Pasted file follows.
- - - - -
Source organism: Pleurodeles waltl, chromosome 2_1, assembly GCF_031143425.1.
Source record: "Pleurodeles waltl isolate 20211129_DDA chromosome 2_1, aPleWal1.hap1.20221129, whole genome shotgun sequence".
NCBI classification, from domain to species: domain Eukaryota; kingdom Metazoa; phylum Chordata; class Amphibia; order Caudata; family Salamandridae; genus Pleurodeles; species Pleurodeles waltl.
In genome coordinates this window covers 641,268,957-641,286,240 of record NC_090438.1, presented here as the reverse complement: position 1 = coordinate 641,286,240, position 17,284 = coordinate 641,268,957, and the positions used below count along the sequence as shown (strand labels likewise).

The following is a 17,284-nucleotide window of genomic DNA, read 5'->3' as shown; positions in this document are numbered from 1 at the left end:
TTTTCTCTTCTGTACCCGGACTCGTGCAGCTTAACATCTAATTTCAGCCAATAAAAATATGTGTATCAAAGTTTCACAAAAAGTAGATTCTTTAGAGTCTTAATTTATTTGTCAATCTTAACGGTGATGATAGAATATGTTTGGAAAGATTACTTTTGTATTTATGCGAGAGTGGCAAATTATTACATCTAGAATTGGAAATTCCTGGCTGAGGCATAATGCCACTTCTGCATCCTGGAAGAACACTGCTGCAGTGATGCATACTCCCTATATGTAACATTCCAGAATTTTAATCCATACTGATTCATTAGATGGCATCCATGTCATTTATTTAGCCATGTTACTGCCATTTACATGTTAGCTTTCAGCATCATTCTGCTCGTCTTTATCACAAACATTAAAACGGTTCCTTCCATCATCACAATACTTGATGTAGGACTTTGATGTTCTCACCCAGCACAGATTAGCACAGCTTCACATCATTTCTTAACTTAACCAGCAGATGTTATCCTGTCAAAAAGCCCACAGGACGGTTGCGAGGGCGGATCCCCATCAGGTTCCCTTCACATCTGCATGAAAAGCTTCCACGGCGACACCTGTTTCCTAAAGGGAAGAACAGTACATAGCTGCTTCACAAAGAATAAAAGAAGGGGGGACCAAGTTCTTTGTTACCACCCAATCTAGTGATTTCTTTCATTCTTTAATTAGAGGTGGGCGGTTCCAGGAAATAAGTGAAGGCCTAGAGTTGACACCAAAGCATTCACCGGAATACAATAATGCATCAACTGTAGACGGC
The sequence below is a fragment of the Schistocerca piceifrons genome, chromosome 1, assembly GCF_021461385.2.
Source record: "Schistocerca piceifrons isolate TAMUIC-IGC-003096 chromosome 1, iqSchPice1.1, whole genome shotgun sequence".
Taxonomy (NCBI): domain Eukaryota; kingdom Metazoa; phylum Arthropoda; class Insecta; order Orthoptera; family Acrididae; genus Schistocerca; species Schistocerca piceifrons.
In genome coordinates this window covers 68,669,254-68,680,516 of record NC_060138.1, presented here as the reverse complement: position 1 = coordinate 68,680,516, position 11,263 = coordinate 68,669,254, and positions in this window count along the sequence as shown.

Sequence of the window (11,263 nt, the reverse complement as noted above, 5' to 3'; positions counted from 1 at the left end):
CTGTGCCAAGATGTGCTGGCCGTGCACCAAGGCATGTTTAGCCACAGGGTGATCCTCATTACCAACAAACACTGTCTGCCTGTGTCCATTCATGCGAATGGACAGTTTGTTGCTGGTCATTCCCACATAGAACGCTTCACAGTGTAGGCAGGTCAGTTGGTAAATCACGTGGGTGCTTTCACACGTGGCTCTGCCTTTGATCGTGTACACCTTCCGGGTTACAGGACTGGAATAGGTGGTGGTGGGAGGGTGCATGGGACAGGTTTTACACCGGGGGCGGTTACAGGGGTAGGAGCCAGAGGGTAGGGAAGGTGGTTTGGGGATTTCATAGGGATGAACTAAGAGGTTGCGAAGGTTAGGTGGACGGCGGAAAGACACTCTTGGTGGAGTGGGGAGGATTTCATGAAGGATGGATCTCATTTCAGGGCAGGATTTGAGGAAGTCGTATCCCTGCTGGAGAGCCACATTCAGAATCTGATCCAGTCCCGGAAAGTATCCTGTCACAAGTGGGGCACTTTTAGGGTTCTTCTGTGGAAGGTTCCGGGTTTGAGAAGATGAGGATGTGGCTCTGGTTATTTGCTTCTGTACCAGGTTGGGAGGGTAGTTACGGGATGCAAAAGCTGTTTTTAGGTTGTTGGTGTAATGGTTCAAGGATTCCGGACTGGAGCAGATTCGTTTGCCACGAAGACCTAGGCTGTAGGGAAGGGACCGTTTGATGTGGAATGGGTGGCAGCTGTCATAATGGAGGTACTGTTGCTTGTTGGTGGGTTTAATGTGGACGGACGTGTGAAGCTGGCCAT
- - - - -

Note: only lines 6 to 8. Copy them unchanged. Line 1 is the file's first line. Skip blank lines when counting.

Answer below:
TTTTCTCTTCTGTACCCGGACTCGTGCAGCTTAACATCTAATTTCAGCCAATAAAAATATGTGTATCAAAGTTTCACAAAAAGTAGATTCTTTAGAGTCTTAATTTATTTGTCAATCTTAACGGTGATGATAGAATATGTTTGGAAAGATTACTTTTGTATTTATGCGAGAGTGGCAAATTATTACATCTAGAATTGGAAATTCCTGGCTGAGGCATAATGCCACTTCTGCATCCTGGAAGAACACTGCTGCAGTGATGCATACTCCCTATATGTAACATTCCAGAATTTTAATCCATACTGATTCATTAGATGGCATCCATGTCATTTATTTAGCCATGTTACTGCCATTTACATGTTAGCTTTCAGCATCATTCTGCTCGTCTTTATCACAAACATTAAAACGGTTCCTTCCATCATCACAATACTTGATGTAGGACTTTGATGTTCTCACCCAGCACAGATTAGCACAGCTTCACATCATTTCTTAACTTAACCAGCAGATGTTATCCTGTCAAAAAGCCCACAGGACGGTTGCGAGGGCGGATCCCCATCAGGTTCCCTTCACATCTGCATGAAAAGCTTCCACGGCGACACCTGTTTCCTAAAGGGAAGAACAGTACATAGCTGCTTCACAAAGAATAAAAGAAGGGGGGACCAAGTTCTTTGTTACCACCCAATCTAGTGATTTCTTTCATTCTTTAATTAGAGGTGGGCGGTTCCAGGAAATAAGTGAAGGCCTAGAGTTGACACCAAAGCATTCACCGGAATACAATAATGCATCAACTGTAGACGGC
The sequence below is a fragment of the Schistocerca piceifrons genome, chromosome 1, assembly GCF_021461385.2.
Source record: "Schistocerca piceifrons isolate TAMUIC-IGC-003096 chromosome 1, iqSchPice1.1, whole genome shotgun sequence".